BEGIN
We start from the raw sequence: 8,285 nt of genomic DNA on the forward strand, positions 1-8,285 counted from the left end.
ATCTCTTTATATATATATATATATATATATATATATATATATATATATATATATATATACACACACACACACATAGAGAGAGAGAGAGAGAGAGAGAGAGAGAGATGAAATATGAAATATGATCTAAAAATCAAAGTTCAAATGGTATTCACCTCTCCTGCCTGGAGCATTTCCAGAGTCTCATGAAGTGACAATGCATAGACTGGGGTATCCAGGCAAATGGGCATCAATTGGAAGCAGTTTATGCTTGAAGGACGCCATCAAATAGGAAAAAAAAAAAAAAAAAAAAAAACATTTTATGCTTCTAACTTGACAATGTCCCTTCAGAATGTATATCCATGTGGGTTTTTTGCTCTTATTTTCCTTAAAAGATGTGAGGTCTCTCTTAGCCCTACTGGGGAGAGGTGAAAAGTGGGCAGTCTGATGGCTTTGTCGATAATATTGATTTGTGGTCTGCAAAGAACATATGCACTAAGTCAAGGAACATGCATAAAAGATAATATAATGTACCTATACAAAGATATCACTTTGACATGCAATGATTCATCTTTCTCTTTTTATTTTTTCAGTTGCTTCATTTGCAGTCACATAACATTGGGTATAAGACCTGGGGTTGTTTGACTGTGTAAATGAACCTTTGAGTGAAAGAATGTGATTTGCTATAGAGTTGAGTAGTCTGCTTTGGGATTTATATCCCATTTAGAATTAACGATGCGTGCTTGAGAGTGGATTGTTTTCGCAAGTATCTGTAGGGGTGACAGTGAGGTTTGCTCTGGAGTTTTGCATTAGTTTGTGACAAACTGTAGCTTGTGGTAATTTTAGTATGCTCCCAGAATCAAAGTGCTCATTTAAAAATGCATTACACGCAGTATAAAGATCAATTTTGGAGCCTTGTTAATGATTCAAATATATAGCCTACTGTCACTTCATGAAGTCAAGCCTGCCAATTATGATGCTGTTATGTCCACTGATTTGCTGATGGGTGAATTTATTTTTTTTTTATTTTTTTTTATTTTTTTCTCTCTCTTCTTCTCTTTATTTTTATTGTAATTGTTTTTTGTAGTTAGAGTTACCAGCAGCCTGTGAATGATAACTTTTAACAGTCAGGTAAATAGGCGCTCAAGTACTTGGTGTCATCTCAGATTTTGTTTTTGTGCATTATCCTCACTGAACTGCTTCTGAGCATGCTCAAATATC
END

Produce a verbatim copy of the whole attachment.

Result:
We start from the raw sequence: 8,285 nt of genomic DNA on the forward strand, positions 1-8,285 counted from the left end.
ATCTCTTTATATATATATATATATATATATATATATATATATATATATATATATATATACACACACACACACATAGAGAGAGAGAGAGAGAGAGAGAGAGAGAGATGAAATATGAAATATGATCTAAAAATCAAAGTTCAAATGGTATTCACCTCTCCTGCCTGGAGCATTTCCAGAGTCTCATGAAGTGACAATGCATAGACTGGGGTATCCAGGCAAATGGGCATCAATTGGAAGCAGTTTATGCTTGAAGGACGCCATCAAATAGGAAAAAAAAAAAAAAAAAAAAAAACATTTTATGCTTCTAACTTGACAATGTCCCTTCAGAATGTATATCCATGTGGGTTTTTTGCTCTTATTTTCCTTAAAAGATGTGAGGTCTCTCTTAGCCCTACTGGGGAGAGGTGAAAAGTGGGCAGTCTGATGGCTTTGTCGATAATATTGATTTGTGGTCTGCAAAGAACATATGCACTAAGTCAAGGAACATGCATAAAAGATAATATAATGTACCTATACAAAGATATCACTTTGACATGCAATGATTCATCTTTCTCTTTTTATTTTTTCAGTTGCTTCATTTGCAGTCACATAACATTGGGTATAAGACCTGGGGTTGTTTGACTGTGTAAATGAACCTTTGAGTGAAAGAATGTGATTTGCTATAGAGTTGAGTAGTCTGCTTTGGGATTTATATCCCATTTAGAATTAACGATGCGTGCTTGAGAGTGGATTGTTTTCGCAAGTATCTGTAGGGGTGACAGTGAGGTTTGCTCTGGAGTTTTGCATTAGTTTGTGACAAACTGTAGCTTGTGGTAATTTTAGTATGCTCCCAGAATCAAAGTGCTCATTTAAAAATGCATTACACGCAGTATAAAGATCAATTTTGGAGCCTTGTTAATGATTCAAATATATAGCCTACTGTCACTTCATGAAGTCAAGCCTGCCAATTATGATGCTGTTATGTCCACTGATTTGCTGATGGGTGAATTTATTTTTTTTTTATTTTTTTTTATTTTTTTCTCTCTCTTCTTCTCTTTATTTTTATTGTAATTGTTTTTTGTAGTTAGAGTTACCAGCAGCCTGTGAATGATAACTTTTAACAGTCAGGTAAATAGGCGCTCAAGTACTTGGTGTCATCTCAGATTTTGTTTTTGTGCATTATCCTCACTGAACTGCTTCTGAGCATGCTCAAATATC